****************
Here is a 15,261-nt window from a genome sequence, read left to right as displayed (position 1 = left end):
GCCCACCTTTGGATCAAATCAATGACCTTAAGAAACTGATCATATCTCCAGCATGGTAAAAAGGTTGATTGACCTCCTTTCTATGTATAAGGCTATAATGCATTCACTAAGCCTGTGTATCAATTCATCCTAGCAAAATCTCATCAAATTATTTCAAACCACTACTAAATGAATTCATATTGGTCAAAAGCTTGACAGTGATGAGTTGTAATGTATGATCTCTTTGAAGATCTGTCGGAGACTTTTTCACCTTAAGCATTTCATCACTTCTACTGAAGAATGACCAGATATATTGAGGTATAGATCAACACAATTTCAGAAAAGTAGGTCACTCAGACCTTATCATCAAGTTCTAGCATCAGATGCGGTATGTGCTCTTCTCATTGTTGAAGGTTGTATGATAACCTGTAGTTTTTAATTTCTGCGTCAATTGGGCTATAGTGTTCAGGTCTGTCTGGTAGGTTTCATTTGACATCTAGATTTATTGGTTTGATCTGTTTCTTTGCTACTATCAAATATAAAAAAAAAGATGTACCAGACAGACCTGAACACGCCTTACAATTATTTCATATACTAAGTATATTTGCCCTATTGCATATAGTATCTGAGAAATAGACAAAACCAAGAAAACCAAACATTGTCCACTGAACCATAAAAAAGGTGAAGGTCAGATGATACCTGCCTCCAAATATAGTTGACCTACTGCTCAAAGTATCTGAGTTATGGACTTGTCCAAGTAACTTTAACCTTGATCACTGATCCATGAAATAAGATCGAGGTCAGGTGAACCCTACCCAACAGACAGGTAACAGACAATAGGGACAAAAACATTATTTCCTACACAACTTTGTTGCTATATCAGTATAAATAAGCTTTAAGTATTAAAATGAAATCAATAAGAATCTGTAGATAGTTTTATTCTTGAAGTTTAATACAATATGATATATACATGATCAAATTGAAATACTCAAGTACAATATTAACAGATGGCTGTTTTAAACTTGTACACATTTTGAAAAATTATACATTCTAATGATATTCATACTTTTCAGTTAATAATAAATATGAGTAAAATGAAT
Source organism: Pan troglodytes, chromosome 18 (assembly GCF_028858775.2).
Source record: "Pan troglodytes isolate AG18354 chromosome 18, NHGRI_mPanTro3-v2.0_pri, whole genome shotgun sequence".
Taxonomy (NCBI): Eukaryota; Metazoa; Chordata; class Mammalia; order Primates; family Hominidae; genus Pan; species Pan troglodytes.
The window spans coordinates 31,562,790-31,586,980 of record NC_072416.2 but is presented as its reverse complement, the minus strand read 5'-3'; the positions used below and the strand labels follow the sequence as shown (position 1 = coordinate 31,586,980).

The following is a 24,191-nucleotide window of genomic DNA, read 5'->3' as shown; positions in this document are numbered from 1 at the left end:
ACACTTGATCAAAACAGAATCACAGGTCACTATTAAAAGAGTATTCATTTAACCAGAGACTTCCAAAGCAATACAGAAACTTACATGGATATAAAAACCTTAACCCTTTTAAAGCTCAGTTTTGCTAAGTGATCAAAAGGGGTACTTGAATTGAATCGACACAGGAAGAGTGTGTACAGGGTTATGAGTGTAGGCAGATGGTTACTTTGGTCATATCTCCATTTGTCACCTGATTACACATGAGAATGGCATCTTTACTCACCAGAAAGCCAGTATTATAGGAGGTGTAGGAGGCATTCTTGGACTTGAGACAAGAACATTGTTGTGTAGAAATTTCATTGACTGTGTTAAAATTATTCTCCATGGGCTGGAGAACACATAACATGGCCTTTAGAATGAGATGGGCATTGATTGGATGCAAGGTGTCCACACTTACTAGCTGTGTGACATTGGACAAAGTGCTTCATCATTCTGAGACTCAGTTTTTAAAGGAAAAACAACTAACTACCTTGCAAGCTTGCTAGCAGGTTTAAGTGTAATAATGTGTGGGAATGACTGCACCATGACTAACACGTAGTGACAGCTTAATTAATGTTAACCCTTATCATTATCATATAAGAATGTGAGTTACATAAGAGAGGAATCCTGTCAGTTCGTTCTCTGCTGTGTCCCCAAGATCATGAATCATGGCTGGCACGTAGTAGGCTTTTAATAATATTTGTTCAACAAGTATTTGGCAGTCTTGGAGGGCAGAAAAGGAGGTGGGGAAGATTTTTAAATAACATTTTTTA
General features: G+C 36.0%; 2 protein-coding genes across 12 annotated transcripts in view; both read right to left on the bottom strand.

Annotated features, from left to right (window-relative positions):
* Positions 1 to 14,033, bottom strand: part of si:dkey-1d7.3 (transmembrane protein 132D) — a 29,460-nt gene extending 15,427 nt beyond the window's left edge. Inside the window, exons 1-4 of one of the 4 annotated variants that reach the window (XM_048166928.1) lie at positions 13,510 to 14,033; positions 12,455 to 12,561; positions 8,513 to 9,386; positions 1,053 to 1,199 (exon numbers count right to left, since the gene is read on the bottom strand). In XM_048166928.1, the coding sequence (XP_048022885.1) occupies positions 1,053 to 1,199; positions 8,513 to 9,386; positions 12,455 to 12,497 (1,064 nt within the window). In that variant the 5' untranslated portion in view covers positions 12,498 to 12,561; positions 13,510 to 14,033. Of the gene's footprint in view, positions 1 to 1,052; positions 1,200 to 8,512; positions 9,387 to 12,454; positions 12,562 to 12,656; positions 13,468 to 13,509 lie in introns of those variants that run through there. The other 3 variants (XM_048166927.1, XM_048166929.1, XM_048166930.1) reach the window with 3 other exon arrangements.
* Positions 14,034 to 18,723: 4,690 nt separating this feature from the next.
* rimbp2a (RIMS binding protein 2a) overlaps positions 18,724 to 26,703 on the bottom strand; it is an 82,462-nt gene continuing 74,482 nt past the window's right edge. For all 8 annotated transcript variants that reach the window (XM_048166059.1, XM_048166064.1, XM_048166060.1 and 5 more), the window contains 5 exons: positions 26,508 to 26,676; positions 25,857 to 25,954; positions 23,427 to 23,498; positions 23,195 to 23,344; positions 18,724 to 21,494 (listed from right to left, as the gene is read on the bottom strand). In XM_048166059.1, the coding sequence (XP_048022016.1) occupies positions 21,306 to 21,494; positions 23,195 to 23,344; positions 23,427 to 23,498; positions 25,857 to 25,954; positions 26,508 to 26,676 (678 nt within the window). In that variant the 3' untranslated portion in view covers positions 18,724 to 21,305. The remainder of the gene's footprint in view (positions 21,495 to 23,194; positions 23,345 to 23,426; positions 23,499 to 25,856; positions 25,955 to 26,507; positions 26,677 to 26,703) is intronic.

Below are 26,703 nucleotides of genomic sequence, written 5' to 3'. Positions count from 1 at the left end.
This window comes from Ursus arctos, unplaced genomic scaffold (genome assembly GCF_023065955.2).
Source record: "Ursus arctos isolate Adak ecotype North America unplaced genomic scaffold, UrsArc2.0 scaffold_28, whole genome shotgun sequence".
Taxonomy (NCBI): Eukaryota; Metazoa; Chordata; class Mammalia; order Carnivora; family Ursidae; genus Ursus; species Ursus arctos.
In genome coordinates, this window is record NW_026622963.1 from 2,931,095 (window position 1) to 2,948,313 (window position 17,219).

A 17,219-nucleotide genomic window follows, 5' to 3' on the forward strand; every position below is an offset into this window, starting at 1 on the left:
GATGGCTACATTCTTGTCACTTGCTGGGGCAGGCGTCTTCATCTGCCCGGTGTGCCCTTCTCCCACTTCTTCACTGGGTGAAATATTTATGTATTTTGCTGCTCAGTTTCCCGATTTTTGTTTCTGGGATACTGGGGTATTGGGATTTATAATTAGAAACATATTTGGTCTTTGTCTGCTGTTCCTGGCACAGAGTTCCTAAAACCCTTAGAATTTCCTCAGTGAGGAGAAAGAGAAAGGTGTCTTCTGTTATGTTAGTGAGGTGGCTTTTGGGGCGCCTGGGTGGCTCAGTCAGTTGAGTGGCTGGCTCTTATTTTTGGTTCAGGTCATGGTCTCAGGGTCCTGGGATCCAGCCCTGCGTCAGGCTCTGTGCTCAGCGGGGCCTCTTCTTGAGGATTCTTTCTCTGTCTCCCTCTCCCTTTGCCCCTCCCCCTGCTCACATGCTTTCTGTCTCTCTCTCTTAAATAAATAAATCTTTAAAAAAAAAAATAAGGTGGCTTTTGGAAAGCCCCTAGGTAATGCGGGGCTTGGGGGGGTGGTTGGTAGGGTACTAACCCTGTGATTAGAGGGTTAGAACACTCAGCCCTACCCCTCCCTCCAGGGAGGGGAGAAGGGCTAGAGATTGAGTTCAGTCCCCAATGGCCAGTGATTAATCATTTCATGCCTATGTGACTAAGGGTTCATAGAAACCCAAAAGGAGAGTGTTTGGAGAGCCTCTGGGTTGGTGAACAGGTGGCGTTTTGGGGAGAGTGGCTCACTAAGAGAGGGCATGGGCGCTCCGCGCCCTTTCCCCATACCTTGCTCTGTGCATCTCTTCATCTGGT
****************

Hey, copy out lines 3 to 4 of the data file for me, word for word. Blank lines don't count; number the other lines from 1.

Source organism: Pan troglodytes, chromosome 18 (assembly GCF_028858775.2).
Source record: "Pan troglodytes isolate AG18354 chromosome 18, NHGRI_mPanTro3-v2.0_pri, whole genome shotgun sequence".